Along with fever, dry cough and shortness of breath, COVID-19 has been associated with a wide range of symptoms, but the disease’s cutaneous manifestations have not been widely discussed. Now, early reports from Italy and Thailand indicate that skin rash might be another symptom of COVID-19.
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“I’m not sure it’s widely known outside the dermatology community, and we’re just starting to see reports even in the dermatology literature,” says Sarah Young, MD, a medical dermatologist at Cleveland Clinic. Clinicians should know that, while it appears that some patients may indeed experience skin symptoms, there is not yet any known specific rash associated with COVID-19 patients or associated with severe disease.
Early Reports of Skin Symptoms
An early report from dermatologists working with COVID-19 patients in Italy found that, in a group of 88 confirmed positive patients, 20% developed skin symptoms, with a little under half developing a rash at the onset of disease, and a little more than half developing it after hospitalization. Of the affected patients, the most common manifestation was erythematous rash, or a patchy red rash. A few developed urticaria, or hives, and one developed chickenpox-like blisters. The trunk was the most commonly involved site.
In another report, doctors in Thailand described a COVID-19 patient initially misdiagnosed with dengue fever, who presented with petechiae, or broken blood vessels, a rash common in dengue.
More recently, Dr. Young notes, there have been reports of COVID-19 patients developing livedo reticularis, or mottling, which could indicate occlusion of blood vessels near the skin.
“It’s so varied, what we’re seeing, and the rashes being reported can be seen in a variety of other diseases, so there’s not one specific rash reported thus far that says, ‘Yes, this patient has COVID-19,’” says Dr. Young.
A big question dermatologists hope to answer is whether the presence of a rash, or the type of rash that develops, is a clue to the course or severity of the disease. “Does having a rash affect prognosis in any way?” Dr. Young asks. “We don’t know that yet.”
Registry of COVID-19 Patients with Dermatologic Manifestations
More information is coming. The American Academy of Dermatology (AAD) has established a COVID-19 registry for physicians and health care professionals treating COVID-19 patients who develop dermatologic manifestations, or patients with an existing dermatologic condition who develop COVID-19. “I do think reports are starting to come out, so as we are building these types of registries, I think we will start to see more information about skin symptoms,” Dr. Young says.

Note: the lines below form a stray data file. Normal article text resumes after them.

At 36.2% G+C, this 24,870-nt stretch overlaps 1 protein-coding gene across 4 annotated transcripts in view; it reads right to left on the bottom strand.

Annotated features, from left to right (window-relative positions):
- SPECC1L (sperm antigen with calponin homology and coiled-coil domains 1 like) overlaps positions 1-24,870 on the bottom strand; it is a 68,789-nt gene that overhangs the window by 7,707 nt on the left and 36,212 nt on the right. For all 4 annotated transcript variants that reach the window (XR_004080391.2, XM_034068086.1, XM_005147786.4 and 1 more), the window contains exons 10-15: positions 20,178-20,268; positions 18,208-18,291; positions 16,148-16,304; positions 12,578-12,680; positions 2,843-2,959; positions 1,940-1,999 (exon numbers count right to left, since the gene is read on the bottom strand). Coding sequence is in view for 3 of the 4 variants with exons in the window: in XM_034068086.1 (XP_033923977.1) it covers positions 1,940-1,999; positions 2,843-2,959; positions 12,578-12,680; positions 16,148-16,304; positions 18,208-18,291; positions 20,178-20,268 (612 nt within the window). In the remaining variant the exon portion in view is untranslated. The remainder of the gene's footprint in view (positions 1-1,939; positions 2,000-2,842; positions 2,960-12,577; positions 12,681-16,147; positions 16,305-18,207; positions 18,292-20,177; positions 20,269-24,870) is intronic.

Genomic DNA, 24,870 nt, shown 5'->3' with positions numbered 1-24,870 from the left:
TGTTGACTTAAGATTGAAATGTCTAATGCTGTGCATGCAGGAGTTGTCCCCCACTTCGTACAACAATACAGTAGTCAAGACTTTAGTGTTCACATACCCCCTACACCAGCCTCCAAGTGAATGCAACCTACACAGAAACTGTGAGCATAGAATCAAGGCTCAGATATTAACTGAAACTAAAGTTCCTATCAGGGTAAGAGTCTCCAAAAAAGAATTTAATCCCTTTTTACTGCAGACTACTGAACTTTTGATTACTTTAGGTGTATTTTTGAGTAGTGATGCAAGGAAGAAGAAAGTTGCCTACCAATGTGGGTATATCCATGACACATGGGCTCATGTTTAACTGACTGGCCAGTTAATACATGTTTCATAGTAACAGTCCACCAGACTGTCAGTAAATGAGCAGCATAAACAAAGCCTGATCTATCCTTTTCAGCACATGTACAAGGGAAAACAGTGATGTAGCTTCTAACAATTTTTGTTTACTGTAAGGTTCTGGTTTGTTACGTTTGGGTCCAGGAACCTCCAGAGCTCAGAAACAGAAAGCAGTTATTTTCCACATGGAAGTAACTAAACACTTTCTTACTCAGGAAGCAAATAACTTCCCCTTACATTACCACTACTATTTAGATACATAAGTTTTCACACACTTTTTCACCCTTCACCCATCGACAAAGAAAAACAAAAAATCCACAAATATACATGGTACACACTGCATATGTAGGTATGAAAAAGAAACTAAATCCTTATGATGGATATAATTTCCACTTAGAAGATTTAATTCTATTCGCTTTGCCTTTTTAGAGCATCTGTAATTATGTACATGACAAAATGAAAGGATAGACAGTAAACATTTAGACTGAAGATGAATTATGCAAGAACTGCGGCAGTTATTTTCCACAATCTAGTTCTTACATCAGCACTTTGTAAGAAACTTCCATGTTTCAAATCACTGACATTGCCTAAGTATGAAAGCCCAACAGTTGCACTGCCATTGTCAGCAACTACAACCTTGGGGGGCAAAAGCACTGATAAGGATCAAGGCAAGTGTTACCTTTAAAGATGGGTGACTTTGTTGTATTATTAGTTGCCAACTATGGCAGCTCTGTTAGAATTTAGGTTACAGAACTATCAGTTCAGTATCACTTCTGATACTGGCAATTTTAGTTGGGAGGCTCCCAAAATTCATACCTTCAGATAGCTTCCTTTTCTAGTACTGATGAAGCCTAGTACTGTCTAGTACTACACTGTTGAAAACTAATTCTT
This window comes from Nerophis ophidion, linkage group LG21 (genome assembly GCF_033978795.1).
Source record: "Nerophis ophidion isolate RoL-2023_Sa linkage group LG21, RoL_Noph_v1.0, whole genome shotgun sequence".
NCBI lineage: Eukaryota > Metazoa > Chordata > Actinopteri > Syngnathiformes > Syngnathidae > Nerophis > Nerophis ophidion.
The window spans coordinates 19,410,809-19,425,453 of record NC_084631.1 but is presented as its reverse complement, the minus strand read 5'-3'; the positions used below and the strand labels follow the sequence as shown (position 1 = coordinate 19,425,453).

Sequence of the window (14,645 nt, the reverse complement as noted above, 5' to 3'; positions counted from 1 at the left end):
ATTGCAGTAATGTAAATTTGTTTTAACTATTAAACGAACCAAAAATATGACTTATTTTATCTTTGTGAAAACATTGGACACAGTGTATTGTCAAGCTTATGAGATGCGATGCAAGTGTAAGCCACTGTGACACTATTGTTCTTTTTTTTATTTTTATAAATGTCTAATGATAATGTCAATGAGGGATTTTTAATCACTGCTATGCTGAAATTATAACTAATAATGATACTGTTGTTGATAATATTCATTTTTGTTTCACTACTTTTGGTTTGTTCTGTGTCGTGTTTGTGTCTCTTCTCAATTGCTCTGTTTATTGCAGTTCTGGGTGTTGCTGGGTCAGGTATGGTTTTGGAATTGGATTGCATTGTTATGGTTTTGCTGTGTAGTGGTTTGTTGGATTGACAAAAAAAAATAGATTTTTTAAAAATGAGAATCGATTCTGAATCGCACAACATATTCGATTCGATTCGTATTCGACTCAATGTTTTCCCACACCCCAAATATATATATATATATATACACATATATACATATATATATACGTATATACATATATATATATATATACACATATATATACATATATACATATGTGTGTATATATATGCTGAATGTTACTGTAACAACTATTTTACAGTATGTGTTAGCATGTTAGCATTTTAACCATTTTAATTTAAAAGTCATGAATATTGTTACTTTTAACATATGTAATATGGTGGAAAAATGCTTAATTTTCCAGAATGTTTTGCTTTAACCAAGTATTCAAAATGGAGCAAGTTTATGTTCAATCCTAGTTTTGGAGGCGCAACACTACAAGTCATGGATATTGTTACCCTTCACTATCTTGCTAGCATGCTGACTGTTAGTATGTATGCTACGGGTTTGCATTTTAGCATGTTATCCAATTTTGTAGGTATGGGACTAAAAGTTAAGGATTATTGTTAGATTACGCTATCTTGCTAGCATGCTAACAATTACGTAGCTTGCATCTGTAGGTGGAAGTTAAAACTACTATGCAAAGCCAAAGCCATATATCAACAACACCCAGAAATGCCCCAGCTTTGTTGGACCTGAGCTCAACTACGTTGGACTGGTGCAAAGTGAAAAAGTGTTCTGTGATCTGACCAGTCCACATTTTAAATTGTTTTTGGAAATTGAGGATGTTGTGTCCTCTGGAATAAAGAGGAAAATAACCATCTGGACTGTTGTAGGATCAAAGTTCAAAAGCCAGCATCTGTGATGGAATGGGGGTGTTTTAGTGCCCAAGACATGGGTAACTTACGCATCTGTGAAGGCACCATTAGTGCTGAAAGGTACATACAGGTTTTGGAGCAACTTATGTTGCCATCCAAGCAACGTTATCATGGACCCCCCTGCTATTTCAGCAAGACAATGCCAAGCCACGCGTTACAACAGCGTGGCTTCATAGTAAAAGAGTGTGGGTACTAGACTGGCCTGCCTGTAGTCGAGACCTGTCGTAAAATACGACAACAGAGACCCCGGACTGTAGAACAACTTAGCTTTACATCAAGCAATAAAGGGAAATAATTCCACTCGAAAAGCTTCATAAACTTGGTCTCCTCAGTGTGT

The AAD has also established a dedicated COVID-19 dermatology platform with free access to information and resources for healthcare providers.
Watch for Rash
Until more is known, clinicians should be aware that a rash may be a symptom of COVID-19, and know that skin symptoms, in addition to other clinical clues, may be used to support a diagnosis or as a factor in deciding whether or not to recommend a patient be tested for the disease. Physicians should also be aware of the potential for misdiagnosis, especially in light of the variety of rashes that have been reported.
Healthcare providers should treat the rash symptoms as needed to keep the patient comfortable, and expect that any skin conditions should resolve with the resolution of the disease, Young says.
Cleveland Clinic’s dermatology team is available, she adds. “Our medical teams are just doing such an excellent job caring for these patients and caring for their other vital organs, so if clinicians see skin manifestations, I hope they reach out,” she says. “We’re here, we’re interested, and we hope to provide valuable input that may lead to improved detection, prognosis and treatment of affected patients.”